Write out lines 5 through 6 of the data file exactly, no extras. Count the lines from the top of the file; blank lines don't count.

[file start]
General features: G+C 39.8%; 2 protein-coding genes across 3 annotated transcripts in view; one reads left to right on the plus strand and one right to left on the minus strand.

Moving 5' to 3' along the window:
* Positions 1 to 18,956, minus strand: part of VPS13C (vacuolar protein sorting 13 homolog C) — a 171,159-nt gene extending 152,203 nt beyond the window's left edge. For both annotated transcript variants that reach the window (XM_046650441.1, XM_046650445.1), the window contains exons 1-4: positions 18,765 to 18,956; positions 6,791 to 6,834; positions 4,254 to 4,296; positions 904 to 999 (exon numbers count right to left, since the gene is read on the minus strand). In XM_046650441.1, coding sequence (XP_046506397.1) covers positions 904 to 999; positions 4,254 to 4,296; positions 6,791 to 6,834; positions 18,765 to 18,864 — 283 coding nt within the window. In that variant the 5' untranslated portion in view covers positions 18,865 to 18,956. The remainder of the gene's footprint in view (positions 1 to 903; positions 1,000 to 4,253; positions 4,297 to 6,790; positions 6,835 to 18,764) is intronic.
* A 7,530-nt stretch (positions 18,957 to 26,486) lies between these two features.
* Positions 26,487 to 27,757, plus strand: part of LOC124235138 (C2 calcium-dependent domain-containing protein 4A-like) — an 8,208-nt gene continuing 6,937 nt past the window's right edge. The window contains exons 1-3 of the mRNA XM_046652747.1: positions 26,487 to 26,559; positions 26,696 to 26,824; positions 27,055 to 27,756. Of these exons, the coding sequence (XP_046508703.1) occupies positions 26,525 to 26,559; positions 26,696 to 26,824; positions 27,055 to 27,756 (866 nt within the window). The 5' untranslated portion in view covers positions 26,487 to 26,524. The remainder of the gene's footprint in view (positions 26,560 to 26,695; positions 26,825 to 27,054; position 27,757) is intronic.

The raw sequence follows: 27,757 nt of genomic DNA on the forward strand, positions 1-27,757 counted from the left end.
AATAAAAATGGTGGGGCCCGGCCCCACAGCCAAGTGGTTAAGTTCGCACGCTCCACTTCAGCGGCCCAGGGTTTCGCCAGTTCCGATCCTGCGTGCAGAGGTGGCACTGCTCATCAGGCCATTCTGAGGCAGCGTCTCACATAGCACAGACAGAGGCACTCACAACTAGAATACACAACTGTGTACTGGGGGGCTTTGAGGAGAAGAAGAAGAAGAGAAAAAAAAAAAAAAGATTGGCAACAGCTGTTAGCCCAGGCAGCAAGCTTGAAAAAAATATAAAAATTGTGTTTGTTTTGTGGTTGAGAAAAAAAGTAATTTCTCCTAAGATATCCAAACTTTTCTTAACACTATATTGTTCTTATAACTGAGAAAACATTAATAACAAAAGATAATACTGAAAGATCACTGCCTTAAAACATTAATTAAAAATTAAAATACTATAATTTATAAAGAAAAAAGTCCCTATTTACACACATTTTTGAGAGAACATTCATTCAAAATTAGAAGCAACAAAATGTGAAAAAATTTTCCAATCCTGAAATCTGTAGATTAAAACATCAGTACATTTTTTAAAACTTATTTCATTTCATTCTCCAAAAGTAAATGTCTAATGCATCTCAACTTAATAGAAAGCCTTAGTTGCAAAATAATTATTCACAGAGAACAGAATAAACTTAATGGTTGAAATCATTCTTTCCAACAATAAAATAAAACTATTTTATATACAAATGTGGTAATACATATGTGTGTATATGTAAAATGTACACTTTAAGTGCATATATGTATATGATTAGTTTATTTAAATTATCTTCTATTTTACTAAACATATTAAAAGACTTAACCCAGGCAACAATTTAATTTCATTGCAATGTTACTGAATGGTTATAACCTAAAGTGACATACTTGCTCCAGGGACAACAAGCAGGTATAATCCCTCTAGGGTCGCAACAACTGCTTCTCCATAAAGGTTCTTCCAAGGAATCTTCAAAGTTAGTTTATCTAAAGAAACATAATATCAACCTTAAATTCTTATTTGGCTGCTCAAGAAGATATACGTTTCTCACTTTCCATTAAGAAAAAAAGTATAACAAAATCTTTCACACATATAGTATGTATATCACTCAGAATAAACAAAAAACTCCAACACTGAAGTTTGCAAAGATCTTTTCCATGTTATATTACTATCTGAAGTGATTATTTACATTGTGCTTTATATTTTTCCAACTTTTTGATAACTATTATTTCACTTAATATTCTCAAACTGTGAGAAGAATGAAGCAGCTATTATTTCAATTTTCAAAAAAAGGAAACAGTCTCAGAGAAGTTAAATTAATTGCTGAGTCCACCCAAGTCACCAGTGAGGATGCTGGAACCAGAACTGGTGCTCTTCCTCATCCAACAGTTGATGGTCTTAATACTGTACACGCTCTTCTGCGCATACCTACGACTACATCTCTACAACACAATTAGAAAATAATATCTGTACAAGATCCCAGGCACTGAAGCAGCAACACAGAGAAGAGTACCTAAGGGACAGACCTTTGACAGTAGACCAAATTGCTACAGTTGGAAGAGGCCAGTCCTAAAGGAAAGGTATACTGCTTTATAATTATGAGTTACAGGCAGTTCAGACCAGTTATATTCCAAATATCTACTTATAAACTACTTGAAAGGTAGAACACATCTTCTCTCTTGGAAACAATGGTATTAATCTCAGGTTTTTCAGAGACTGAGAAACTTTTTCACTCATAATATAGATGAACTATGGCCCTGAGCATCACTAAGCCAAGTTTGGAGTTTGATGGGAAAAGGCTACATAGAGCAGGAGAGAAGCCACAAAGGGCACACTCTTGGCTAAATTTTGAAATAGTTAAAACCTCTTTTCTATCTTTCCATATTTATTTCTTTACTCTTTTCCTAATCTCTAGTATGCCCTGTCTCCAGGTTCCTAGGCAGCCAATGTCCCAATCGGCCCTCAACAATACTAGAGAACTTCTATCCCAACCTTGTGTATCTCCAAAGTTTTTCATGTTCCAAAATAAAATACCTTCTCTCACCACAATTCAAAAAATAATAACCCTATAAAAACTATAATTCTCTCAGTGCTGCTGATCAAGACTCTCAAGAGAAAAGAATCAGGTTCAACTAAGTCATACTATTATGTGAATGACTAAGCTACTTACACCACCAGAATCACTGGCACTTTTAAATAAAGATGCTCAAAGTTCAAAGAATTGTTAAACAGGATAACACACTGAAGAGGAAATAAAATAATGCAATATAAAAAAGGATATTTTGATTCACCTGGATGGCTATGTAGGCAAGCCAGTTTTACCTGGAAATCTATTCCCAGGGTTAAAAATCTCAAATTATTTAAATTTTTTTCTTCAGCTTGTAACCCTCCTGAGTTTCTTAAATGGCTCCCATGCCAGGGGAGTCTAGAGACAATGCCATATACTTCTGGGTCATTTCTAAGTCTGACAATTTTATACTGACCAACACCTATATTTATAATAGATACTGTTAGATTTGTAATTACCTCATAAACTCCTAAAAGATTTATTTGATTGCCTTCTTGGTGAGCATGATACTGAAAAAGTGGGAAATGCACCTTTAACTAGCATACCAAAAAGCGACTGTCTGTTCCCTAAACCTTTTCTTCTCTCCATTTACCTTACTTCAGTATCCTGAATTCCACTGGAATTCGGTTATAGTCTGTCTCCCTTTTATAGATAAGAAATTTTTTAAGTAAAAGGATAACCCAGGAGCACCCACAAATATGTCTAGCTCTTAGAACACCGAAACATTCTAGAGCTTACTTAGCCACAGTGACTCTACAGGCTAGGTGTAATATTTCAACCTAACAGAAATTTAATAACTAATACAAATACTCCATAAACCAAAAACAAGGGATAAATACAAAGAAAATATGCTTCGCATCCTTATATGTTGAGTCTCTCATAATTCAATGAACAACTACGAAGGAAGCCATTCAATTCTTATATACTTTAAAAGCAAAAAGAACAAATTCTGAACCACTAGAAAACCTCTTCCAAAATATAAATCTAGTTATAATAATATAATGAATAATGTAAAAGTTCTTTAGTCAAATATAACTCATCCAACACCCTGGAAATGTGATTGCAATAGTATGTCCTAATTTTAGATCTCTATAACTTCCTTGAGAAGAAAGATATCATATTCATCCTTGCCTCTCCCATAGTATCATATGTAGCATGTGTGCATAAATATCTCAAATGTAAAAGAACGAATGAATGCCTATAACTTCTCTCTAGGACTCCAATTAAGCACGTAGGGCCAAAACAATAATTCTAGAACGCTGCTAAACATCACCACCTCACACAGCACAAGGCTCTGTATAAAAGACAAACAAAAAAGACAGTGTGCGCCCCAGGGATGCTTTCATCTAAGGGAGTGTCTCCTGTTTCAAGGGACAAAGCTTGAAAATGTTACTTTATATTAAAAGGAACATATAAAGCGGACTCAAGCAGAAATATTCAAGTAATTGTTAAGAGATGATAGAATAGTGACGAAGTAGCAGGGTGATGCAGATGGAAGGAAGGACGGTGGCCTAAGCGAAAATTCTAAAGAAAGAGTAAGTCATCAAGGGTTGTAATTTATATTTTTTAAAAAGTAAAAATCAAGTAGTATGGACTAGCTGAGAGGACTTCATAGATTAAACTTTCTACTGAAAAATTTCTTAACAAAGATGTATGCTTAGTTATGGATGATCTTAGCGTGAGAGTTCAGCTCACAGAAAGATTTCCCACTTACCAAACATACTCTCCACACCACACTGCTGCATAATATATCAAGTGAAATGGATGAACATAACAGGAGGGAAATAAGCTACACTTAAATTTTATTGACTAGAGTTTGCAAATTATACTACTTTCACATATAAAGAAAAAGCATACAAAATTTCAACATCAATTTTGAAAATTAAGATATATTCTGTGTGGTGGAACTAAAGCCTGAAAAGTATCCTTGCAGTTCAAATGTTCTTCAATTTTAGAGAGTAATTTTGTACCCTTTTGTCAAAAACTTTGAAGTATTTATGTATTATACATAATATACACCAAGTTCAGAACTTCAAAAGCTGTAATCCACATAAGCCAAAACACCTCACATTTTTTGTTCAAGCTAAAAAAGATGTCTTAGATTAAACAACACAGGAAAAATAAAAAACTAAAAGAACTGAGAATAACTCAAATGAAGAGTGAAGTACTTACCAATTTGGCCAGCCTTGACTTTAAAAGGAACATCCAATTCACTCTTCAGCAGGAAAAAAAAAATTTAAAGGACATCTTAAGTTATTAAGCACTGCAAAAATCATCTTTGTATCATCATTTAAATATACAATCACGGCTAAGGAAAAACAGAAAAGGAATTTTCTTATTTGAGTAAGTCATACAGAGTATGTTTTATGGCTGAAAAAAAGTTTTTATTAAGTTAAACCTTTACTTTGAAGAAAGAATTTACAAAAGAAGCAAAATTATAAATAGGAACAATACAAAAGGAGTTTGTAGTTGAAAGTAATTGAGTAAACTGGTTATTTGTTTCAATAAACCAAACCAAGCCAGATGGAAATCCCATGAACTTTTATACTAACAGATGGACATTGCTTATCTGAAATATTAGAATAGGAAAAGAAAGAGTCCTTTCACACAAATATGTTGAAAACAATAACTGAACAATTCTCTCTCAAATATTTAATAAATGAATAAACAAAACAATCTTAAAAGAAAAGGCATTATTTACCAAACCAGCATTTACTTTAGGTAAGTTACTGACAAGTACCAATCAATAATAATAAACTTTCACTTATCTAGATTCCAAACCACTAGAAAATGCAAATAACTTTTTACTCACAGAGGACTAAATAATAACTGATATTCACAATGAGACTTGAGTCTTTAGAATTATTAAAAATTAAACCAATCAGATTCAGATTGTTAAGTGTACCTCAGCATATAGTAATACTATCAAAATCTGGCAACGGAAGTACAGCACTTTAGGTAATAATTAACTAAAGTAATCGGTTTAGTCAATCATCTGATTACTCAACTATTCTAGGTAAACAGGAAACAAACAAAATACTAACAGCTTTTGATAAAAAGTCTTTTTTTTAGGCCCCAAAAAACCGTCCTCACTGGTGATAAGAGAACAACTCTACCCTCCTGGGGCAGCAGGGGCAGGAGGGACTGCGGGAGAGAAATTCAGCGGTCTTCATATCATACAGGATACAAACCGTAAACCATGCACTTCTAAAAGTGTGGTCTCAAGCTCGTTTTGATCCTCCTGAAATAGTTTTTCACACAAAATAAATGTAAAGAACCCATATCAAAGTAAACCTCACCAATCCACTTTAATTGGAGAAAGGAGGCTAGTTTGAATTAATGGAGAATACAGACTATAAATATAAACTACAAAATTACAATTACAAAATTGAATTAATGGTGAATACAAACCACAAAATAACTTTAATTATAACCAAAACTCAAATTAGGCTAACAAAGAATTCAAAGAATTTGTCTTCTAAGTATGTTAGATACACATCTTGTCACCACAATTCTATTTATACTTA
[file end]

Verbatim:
* Positions 26,487 to 27,757, plus strand: part of LOC124235138 (C2 calcium-dependent domain-containing protein 4A-like) — an 8,208-nt gene continuing 6,937 nt past the window's right edge. The window contains exons 1-3 of the mRNA XM_046652747.1: positions 26,487 to 26,559; positions 26,696 to 26,824; positions 27,055 to 27,756. Of these exons, the coding sequence (XP_046508703.1) occupies positions 26,525 to 26,559; positions 26,696 to 26,824; positions 27,055 to 27,756 (866 nt within the window). The 5' untranslated portion in view covers positions 26,487 to 26,524. The remainder of the gene's footprint in view (positions 26,560 to 26,695; positions 26,825 to 27,054; position 27,757) is intronic.

The raw sequence follows: 27,757 nt of genomic DNA on the forward strand, positions 1-27,757 counted from the left end.